iconic ending of "The Breakfast Club" on cable: Nelson's rebel in a trench coat, John Bender, gets the girl (Molly Ringwald) and her diamond earring and pumps his fist as he walks away from school to the tune of Simple Minds' "Don't You (Forget About Me)." Or, maybe you last saw him in "Pitch Perfect," which is about an a cappella girl (Anna Kendrick) and an a cappella boy (Skylar Astin) who aca-almost kiss while watching that scene from the John Hughes classic. The power of Judd Nelson's fist pump is truly, totally immeasurable.
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And the actor has big reason to pump his fist as The CW confirms that the "Suddenly Susan" vet will return to primetime this fall in "Nikita."Executive producers Craig Silverstein and Carlos Coto tell us that the former Brat Packer will play in "multiple episodes" as "a deep-cover operative working for Amanda and Mr. Jones, the dark forces who last season framed Nikita for the assassination of the president." We're told that Nelson's character — "a major player in a worldwide plot that only Team Nikita can stop" — has a secret that "will alter the very fabric of the Nikitaverse." Yikes.
We have to wait a while before the Nikitaverse premieres, but in the meantime, instead of watching "The Breakfast Club" on VH1 for the 4,356th time (or while watching it for the 4,356th time), why not learn about some of Nelson's other works so that you can start conversations about Judd Nelson, Bigfoot, and Roseanne Barr's TV mom. Good idea, right? Let's go.
We were fortunate to catch Nelson when he starred in a production of Irwin Heller's dramatic play "He She Them" at the Shubert Theater in Boston in 2003. Nelson electrified the audience as a businessman smitten with a married woman. He was funny and brittle, and he had to memorize a ton of dialogue. This wasn't exactly Nelson's first rodeo, either. The Maine native has returned to New England for theater on more than one occasion. In 2001, he performed in "The Cocktail Hour" at the Cape Playhouse in Massachusetts with Estelle Parsons (Roseanne's mom on "Roseanne"!). Sadly, we don't have a time machine, so we can't show you a clip, but they photograph cute together.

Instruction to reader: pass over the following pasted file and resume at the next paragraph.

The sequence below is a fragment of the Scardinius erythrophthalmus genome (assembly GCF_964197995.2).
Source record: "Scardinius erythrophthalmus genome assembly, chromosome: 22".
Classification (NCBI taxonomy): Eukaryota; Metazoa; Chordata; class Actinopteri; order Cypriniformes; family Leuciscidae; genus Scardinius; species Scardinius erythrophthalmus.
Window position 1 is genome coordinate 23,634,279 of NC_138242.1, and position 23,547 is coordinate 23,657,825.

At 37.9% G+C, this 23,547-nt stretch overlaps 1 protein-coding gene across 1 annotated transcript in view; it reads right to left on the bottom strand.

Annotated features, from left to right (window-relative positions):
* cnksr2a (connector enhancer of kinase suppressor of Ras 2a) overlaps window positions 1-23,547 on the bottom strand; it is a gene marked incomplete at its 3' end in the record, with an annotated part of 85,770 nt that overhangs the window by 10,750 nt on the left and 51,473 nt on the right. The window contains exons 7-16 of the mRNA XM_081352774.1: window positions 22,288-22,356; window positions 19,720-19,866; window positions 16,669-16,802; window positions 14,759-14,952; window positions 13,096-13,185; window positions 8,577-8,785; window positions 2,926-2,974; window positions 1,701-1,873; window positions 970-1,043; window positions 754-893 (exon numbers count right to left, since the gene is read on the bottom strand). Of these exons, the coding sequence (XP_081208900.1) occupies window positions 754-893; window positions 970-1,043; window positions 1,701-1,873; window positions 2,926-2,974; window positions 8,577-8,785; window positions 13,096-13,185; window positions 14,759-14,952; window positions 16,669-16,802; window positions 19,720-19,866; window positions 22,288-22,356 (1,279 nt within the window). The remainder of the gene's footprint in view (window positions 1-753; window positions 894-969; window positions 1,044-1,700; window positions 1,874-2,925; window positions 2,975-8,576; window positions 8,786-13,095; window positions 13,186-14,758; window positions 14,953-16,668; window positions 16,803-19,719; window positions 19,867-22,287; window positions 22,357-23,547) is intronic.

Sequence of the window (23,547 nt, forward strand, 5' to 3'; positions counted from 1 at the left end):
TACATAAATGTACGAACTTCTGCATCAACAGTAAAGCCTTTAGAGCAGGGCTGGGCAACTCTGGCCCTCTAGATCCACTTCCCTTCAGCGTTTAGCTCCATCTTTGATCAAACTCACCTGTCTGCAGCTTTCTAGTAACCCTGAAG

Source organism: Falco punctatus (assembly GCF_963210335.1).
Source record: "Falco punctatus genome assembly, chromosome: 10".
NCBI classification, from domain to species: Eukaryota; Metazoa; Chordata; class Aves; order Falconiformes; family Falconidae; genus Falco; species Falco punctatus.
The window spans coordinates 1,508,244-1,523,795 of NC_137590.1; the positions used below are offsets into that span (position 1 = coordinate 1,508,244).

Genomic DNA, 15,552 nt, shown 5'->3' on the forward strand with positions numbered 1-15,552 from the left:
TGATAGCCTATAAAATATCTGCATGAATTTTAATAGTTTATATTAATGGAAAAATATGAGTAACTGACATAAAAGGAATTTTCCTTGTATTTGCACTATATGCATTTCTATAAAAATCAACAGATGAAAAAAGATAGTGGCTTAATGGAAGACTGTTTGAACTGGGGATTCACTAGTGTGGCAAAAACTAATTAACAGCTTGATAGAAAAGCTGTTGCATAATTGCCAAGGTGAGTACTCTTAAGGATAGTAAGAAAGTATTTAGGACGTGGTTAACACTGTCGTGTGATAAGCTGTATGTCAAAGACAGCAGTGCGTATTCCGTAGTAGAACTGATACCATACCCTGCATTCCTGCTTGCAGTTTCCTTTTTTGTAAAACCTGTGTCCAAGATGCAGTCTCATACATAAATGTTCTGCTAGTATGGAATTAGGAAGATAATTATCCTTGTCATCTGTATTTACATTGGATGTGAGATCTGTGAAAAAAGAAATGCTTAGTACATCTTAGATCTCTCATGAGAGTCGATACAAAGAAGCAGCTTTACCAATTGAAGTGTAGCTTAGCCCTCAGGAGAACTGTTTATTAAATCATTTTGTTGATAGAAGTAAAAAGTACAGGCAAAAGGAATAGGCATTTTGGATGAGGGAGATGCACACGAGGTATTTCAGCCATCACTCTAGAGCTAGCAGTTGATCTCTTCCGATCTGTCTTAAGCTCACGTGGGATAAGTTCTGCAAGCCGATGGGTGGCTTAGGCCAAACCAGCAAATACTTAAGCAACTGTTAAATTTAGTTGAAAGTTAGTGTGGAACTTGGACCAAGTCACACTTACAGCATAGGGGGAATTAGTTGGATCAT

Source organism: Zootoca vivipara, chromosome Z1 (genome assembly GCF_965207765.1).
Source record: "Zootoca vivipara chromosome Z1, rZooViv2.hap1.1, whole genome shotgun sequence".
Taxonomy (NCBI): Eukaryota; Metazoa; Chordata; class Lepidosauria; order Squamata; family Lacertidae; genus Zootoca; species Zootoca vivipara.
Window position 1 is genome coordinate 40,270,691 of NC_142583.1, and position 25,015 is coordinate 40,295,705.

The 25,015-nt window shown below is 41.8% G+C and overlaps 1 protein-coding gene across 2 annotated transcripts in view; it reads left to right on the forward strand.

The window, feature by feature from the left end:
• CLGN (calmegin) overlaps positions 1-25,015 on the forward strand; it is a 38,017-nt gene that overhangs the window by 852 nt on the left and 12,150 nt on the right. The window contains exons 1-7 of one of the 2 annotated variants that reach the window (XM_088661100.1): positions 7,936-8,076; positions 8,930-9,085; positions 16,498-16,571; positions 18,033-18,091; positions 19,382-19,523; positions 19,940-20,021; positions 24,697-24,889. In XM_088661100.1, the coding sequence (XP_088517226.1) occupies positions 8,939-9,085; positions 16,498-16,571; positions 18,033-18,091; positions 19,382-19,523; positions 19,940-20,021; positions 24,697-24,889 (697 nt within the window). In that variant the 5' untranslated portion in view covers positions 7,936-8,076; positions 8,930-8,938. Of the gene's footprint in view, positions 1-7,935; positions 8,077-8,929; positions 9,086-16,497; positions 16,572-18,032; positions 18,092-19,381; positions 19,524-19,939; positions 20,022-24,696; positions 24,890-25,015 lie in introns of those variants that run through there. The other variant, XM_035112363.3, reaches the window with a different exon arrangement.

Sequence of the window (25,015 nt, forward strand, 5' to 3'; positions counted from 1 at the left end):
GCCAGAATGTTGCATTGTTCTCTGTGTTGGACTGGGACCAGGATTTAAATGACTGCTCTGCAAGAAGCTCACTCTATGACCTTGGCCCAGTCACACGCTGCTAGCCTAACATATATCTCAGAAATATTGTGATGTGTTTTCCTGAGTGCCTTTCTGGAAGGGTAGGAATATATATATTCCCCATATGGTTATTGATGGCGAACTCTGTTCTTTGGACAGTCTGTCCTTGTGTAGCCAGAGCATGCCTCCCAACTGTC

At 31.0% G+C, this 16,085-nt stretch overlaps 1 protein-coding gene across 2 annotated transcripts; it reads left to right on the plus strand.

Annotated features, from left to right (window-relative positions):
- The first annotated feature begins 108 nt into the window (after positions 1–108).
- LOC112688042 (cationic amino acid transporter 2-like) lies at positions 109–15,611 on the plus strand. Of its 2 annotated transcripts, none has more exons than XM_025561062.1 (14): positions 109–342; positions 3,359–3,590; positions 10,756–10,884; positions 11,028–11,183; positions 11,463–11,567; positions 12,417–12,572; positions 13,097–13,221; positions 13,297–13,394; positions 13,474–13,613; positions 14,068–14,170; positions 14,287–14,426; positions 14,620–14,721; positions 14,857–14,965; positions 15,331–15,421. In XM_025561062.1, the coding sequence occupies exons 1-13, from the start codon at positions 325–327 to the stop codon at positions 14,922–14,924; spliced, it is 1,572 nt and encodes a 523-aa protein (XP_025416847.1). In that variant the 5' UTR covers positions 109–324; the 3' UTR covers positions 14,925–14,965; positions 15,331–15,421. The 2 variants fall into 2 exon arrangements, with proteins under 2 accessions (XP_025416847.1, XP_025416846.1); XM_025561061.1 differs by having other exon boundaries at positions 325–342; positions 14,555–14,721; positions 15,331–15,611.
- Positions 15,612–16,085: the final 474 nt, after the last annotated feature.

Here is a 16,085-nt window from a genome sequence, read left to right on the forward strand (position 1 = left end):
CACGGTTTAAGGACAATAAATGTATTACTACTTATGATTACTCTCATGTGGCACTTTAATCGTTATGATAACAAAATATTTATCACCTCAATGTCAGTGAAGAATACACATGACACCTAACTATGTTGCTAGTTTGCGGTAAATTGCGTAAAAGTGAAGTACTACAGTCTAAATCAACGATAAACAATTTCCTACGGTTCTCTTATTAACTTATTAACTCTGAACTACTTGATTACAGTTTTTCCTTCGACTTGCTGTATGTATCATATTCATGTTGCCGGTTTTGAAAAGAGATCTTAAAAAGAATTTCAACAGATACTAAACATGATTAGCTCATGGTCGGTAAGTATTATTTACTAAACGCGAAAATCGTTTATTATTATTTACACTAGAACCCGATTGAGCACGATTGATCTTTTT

Luckily for audiences, Nelson is one of those actors who gets around. He has 98 projects on his IMDb page, and he's only 53 years old. One of our recent favorites is the charming, tennis-centric independent film "Road to the Open." Nelson gives a straight, strong performance as an anger-management leader of a bunch of, well, angry people. His co-stars include John Schneider and Eric Roberts and his beard, which is thick and impressive. Seriously, you'll know it when you see it:
If you liked "Sharknado," then you should put "Bigfoot Wars," a movie based on the big-selling book series by Eric S. Brown, on your radar. Nelson is no stranger to the science-fiction genre and has more than a few fun movies under his belt, but this one — which also stars C. Thomas Howell ("Stay golden, pony boy") — looks like a standout. Nelson plays a scientist hunting for, you know, the giant, evasive mythological creature. "Bigfoot Wars" is shooting right now in East Texas, and according to pictures, the locals have welcomed the production with arms wide open.
Headmaster of Horror
If "Scream" and "The Breakfast Club" had a baby, it might look like "Bad Kids Go to Hell," a comical horror movie adaptation of a popular comic book:
Nelson plays the headmaster of a private school. (Yes, we are that old. He's not just a teacher; he's the boss of the teachers.) The tagline is campy-funny-creepy: "Daddy's money can't save them now." And it's also true. Nelson brings on the nasty as a harsh disciplinarian, even harsher than "Breakfast Club" principal Richard Vernon, who notoriously raided Barry Manilow's wardrobe and fumbled with a toilet seat cover. Yep, talking about Judd Nelson inevitably comes back to "The Breakfast Club," which definitely calls for a fist pump.
The final six episodes of "Nikita" will air later this season.